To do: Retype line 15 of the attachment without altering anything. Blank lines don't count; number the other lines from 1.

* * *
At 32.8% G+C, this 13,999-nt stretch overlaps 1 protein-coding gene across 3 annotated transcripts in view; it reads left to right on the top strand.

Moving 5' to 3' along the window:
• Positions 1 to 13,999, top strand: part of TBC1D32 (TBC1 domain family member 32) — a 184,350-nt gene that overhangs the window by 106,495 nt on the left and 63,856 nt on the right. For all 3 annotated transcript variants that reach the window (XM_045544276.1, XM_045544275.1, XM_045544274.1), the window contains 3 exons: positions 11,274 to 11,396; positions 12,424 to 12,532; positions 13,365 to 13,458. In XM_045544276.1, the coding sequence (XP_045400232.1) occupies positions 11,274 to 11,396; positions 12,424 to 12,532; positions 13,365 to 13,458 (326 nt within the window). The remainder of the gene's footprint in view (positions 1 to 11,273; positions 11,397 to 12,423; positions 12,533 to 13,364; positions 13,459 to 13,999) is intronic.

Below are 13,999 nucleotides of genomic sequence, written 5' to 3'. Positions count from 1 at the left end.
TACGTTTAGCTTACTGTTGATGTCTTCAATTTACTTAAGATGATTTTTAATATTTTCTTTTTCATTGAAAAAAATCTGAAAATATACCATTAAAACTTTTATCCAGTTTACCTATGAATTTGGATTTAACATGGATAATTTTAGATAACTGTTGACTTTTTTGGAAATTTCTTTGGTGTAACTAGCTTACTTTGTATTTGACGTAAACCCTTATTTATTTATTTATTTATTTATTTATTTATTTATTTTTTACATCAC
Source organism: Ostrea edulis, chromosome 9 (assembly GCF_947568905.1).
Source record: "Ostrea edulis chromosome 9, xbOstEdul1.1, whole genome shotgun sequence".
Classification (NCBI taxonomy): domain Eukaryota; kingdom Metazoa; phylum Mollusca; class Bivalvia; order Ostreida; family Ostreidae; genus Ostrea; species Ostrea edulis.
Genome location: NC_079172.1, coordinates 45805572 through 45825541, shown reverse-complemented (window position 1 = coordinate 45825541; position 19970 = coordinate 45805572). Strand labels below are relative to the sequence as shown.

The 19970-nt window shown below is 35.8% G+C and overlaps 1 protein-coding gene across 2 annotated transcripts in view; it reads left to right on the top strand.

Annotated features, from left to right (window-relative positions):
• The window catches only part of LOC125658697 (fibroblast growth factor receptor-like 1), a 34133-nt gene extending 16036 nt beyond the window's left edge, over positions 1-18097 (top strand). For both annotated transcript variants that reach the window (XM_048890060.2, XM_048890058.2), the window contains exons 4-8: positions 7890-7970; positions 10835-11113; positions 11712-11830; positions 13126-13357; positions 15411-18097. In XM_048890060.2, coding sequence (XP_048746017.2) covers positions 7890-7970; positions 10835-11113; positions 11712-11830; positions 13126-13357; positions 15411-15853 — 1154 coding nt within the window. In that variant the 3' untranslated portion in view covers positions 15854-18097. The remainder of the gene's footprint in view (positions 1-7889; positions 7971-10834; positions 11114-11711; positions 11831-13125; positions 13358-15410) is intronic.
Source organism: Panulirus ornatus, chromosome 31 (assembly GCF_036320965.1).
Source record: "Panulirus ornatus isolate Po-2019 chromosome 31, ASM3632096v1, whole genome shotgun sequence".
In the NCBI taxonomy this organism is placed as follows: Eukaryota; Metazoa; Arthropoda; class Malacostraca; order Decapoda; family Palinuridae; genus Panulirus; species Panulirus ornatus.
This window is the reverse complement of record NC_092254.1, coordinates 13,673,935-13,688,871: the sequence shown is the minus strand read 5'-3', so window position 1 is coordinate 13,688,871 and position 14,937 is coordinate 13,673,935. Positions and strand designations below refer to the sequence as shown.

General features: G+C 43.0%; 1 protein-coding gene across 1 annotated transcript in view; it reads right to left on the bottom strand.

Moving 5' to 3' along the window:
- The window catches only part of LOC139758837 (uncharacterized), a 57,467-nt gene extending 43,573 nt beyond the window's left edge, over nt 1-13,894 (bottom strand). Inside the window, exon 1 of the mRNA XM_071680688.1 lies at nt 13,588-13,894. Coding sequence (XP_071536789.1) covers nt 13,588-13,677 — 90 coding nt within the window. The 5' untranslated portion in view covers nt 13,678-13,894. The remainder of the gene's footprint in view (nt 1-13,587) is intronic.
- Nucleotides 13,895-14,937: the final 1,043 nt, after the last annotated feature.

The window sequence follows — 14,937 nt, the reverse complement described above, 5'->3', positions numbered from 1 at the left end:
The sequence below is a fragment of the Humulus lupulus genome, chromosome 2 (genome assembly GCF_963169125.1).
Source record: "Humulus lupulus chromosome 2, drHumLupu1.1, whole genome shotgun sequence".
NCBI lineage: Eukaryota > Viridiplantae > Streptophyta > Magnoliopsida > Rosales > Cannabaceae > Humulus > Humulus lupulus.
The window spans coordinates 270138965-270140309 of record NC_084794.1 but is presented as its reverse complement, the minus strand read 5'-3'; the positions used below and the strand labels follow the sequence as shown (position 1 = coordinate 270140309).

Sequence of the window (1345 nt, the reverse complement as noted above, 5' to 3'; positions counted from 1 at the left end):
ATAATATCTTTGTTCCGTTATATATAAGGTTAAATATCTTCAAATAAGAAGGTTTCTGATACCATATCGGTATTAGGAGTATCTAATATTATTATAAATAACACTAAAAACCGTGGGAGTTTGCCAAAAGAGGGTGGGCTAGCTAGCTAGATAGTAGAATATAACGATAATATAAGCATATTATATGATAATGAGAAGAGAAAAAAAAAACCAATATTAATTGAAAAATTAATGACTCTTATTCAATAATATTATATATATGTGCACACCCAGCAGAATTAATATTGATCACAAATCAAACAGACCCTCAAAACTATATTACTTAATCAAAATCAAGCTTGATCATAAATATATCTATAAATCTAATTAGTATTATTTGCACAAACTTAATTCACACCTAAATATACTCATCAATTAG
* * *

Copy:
In the NCBI taxonomy this organism is placed as follows: Eukaryota; Metazoa; Arthropoda; class Malacostraca; order Decapoda; family Palinuridae; genus Panulirus; species Panulirus ornatus.